Just to be sure the first time wasn't an aberration - I just gave Nola another one. She chomped it down without hesitation. Good girl!
My only real criticism of this product is that the packaging could stand to be modernized a bit. This change would be purely to their benefit, I think. I understand that with a name like "Grandma Bowser's" they're probably trying to go with an old-fashioned motif (the biscuit pouches even came with a ribbon attached) - but the graphic design of the logo on the packaging looks like it was printed on someone's old dot matrix printer. There was also a typo on the label. And when you're married to a professional copy-editor, those kinds of things just jump out at you and say "Really? You couldn't have proof-red read this one more tymetime?" note - my wife is actually much too busy to copyedit my posts on the Naturaldogblog
But all in all, these treats seem tasty, healthy, and a great snack for your pampered canine.
If you live in Pennsylvania it appears that you can pick up Grandma Bowser's at several stores throughout the state (listed on their website) - but most of their business currently revolves around selling their biscuits on-line direct-to-you through their website. Their ingredients are produced in America, and consist of things like: Chopped Dates, Carrots, Yucca, Cranberry, Blackstrap Molasses, Garlic, and Pumpkin. Sounds like Grandma Bowser's for dinner tonight, honey!
Oh, and the giveaway! I have a fresh package of Grandma Bowser's original recipe (these DO have wheat in them), and I would be delighted to send them directly to you - IF you are the person I randomly select from all of you who leave comments for this blog post. So leave a comment, and I'll select a winner at-random by Monday August 23, 2010.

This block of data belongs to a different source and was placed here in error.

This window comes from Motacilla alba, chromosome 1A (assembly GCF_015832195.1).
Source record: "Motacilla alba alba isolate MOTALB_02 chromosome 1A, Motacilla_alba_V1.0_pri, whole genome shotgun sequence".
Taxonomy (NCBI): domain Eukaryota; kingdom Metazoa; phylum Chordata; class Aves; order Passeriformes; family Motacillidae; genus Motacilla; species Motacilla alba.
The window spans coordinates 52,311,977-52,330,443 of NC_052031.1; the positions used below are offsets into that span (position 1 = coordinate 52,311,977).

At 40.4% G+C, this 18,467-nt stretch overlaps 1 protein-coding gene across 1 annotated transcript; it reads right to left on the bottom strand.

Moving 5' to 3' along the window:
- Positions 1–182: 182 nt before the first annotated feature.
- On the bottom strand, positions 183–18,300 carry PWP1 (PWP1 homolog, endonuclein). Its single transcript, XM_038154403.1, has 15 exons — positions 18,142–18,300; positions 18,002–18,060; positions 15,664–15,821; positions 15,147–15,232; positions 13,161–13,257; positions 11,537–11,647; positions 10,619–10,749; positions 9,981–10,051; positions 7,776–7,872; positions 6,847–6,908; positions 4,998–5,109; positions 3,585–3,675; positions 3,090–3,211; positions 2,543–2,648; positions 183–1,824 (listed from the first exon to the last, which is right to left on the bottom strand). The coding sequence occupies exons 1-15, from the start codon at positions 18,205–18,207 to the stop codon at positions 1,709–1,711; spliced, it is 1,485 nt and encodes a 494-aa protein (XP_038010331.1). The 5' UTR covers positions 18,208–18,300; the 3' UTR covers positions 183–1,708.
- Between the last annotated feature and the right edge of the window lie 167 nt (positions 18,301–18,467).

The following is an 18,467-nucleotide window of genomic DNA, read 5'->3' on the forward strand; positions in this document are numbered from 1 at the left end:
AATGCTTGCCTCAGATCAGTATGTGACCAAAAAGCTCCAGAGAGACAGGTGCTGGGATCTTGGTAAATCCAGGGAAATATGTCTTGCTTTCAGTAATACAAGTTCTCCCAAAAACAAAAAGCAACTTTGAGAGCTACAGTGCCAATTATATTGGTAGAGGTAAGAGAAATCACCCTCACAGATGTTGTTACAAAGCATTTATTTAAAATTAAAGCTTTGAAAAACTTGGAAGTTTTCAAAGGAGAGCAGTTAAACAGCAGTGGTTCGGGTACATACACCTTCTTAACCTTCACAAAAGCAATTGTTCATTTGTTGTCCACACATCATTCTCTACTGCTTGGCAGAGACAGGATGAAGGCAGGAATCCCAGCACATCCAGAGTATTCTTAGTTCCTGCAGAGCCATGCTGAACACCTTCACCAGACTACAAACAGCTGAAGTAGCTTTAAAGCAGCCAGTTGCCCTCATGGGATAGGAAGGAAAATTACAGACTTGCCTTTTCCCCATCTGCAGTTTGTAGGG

One last note - have you had a chance yet to check out my new 8-week course on DailyOM - How to Speak So Your Dog Will Listen? We're still in the Top 10 - for the third week in a row!
Want to actually discuss this review? Head on over to the discussion thread at the NaturalDogBlog forum! But don't forget to leave a comment here to get your chance at a free package of biscuits!
(full disclosure: while I received free product to review and give away from Grandma Bowser's, I am otherwise not being compensated for writing this review - nor will I receive any compensation should you decide to buy treats from them.)
Hi, concerning food for your dogs. Did you already try a natural raw diet of healty meaty bones? Try searching the Internet for words like BARF, Raw Meaty Bones.
Started it for my dog 1,5 years ago. Wouldn't want to go back to anything else. In the beginning it recquiers some reading on what to and what not to give, but once you got the hang of it and you organise a little (for exemple an extra freezer for the dogs meat) it's a peace of cake. Good thing is you know exactly what your dog eats, no additives or colorants, amount of poop devides by 2 so better for the neighbourghood and environment.
Try it and convince yourself.
My dog Cody would love to try the treats - please enter us in the drawing!
Thanks for your suggestion. I did in fact feed my dog the BARF diet for quite awhile, and she did well, but it seems in her old age that she's less desirous of chewing on the big ol' bones. I'll be writing more about this in my upcoming piece on the trial diet. But it is certainly an excellent approach for many dogs, and beats kibble any day.